Another soil consideration is the pH level, which is measured on a scale of 0-14. The higher the number, the less acidic the soil is. Although mapping for our garden changes every year, we have some general areas that we keep for certain veggies. Most vegetables like a a pH of 6 to 7, which is slightly acidic to neutral. We have a designated area for potatoes that like an acidic pH of 4.5-6, and asparagus likes a pH of 6-8.
To work out the NPK and pH in your school’s garden, you can test the soil. One method is to use a soil tester that probes the soil and uses a meter to show measurements, but depending on the equipment used, the results can be unreliable. For accurate results, consider using a soil test kit, which is like a mini chemistry set that uses solutions to measure pH and NPK. This process takes a little longer but is more reliable. If funding permits, you can send soil samples to a lab for analysis for the best results.
Sunshine All Around
Sunshine is the least complicated of soil, water, and sun. Be aware of the plants that need full sun and those that could use a little shade. You might want to put your tall plants along the north side of your garden, depending on your location.
We plant sunflowers next to our tomatoes for some afternoon shade, because we have such hot summers in Kansas. This enables the tomatoes to stay cooler and produce more fruit. Plants can get sunburned or overheated; an indicator is yellow spots on the leaves or fruit.
You can also make artificial shade by using limbs and sheets or by sticking cut brush in soil where needed. Depending on the size of your garden, you might try a canopy that can be added or removed easily.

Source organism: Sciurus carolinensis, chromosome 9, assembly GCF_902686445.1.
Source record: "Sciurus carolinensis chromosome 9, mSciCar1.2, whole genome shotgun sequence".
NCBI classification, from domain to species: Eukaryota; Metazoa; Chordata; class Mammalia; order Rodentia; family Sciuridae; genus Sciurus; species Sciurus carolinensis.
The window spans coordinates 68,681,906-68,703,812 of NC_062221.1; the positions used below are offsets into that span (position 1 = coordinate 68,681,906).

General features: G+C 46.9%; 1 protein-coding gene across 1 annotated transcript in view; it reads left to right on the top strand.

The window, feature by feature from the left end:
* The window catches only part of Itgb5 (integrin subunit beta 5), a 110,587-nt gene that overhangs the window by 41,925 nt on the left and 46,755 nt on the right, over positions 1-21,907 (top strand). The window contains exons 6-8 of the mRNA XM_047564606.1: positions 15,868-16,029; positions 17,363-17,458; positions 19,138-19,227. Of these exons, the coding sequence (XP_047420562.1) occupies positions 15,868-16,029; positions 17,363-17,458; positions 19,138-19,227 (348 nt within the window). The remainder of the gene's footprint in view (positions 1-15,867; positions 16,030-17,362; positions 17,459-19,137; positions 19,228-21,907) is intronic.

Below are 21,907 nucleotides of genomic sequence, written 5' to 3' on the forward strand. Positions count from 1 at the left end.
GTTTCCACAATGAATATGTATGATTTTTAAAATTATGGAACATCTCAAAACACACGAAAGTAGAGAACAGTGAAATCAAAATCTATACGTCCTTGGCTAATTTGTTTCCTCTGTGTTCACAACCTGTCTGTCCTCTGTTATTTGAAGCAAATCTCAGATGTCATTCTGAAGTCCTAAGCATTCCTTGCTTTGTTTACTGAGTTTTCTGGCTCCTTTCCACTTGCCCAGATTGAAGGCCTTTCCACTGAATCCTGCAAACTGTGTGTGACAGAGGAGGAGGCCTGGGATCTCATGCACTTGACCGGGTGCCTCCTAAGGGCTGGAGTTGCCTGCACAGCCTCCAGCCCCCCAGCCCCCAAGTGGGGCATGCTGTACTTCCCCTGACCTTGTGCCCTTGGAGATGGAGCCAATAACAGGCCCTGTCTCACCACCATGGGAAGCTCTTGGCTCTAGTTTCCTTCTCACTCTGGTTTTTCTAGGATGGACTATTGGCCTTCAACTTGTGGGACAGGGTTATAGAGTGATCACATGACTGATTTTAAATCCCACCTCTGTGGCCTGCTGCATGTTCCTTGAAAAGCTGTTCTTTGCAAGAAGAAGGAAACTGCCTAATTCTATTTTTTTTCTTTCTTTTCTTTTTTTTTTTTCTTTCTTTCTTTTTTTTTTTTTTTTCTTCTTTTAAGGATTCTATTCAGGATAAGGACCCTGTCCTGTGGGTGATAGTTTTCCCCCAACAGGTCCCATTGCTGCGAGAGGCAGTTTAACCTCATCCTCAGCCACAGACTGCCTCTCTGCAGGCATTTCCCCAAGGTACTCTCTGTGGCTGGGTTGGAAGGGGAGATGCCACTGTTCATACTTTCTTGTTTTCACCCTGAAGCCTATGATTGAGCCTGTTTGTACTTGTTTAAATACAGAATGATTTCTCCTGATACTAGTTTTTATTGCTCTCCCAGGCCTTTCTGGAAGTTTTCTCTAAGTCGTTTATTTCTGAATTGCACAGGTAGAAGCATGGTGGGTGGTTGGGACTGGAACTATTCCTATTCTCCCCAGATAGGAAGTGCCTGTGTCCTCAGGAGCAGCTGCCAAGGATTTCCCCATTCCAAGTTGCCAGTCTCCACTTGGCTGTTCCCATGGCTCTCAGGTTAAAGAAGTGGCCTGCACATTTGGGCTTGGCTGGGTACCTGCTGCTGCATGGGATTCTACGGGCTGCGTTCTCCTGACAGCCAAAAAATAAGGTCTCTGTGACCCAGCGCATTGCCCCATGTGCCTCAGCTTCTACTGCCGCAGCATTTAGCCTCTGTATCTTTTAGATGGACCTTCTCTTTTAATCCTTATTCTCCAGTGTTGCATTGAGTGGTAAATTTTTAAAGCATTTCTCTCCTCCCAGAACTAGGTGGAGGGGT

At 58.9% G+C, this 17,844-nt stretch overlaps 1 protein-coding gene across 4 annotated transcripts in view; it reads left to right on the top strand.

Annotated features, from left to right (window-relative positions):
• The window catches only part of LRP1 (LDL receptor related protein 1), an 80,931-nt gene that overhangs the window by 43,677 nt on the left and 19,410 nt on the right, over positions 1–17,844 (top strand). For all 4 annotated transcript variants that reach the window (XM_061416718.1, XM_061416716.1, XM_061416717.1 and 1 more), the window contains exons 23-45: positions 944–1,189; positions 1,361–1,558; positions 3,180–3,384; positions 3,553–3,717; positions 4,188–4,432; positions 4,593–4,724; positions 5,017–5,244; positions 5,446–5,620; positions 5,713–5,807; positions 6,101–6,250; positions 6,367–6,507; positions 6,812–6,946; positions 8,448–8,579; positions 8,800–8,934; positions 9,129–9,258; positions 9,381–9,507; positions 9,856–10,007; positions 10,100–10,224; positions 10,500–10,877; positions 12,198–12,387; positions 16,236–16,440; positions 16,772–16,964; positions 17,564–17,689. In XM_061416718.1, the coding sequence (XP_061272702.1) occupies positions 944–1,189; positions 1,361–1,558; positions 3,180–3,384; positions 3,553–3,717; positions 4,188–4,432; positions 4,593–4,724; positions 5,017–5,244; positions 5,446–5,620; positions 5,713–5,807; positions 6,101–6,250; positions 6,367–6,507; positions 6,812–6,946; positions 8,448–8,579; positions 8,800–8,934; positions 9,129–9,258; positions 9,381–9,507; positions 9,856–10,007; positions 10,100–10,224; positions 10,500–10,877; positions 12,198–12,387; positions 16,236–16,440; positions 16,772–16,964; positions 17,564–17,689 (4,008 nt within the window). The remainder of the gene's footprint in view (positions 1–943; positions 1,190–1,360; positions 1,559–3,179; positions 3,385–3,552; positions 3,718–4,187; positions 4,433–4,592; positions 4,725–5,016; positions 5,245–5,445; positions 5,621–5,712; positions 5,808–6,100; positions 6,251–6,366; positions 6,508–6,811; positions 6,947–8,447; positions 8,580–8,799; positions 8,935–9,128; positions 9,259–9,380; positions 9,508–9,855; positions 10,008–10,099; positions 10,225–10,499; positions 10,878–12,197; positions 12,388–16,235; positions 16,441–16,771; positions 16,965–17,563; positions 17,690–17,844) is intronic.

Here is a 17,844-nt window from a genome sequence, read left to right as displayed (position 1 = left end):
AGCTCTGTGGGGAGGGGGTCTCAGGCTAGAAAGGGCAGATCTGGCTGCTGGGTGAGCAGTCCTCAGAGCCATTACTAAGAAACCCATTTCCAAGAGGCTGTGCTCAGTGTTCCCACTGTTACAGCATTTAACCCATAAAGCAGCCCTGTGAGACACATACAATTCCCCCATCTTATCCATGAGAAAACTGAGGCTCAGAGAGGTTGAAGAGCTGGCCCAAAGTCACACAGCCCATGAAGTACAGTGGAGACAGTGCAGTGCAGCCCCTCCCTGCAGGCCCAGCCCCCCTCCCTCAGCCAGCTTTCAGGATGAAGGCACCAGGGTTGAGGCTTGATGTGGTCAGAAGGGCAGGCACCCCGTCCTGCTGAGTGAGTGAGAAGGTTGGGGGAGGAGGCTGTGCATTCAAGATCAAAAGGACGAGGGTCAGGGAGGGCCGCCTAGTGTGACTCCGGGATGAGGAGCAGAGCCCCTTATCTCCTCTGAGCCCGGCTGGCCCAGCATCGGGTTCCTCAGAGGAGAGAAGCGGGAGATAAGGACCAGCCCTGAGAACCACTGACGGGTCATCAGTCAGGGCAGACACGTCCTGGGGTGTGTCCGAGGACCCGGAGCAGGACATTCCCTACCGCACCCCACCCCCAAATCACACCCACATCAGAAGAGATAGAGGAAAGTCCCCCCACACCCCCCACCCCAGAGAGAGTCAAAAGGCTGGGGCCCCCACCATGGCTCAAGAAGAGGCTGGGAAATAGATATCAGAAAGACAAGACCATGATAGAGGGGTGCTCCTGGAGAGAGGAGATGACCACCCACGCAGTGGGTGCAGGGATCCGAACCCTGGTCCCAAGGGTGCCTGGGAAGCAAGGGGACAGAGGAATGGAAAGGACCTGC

Rain is a Good Thing
The weather plays a big part in watering, and if you need to water in between rain showers, a collection barrel is one way to show conservation to students. A coworker of mine used his imagination to create a two-barrel system for overflow with a spigot since he didn’t have a hydrant or other water supply close by.
If you’re using water from a tap, make sure it’s not too high in certain minerals or chemicals that can have a negative effect on plants. Our okra suffered one extremely dry year after our cistern ran dry. Our tap water is high in chlorine, and the okra accumulated too much of the chemical in the leaves, making them look burned.
You don’t want water that’s too hard or soft. Salt, like that used in water softeners, is harmful to plants. Hard water has magnesium, which makes it hard for plants to absorb calcium. Both are a problem only in excess. But if your plants are looking stunted and dark colored, your water might be the culprit.
So, you’ve tested the soil, know where your shade is going to be, and have your water figured out. Your students will have a blast planting – maybe not so much fun weeding – but will have plenty of good times harvesting. And there are lessons for all grade levels with opportunities for local gardeners to share their knowledge.
Think of all the concepts you can teach your students throughout the gardening process. And we haven’t even delved into harvesting, marketing, selling, collecting seeds, and composting. The lesson options go on and on. Don’t have room for a garden at school? Is there a community garden near you that could use volunteers? What about mentoring? You could find a club or a member of your community that can give you tips such as what’s native or does best in your area.
If you don’t have any of the resources mentioned, take a look at The Old Farmer’s Almanac. It’s more than weather, and the guides to plants give you details to help with your planning.
We’d love to hear about your school’s garden program, no matter if it’s just beginning or been around for a while. Share your experience or ideas by commenting or tag us on social media (@pitscoed).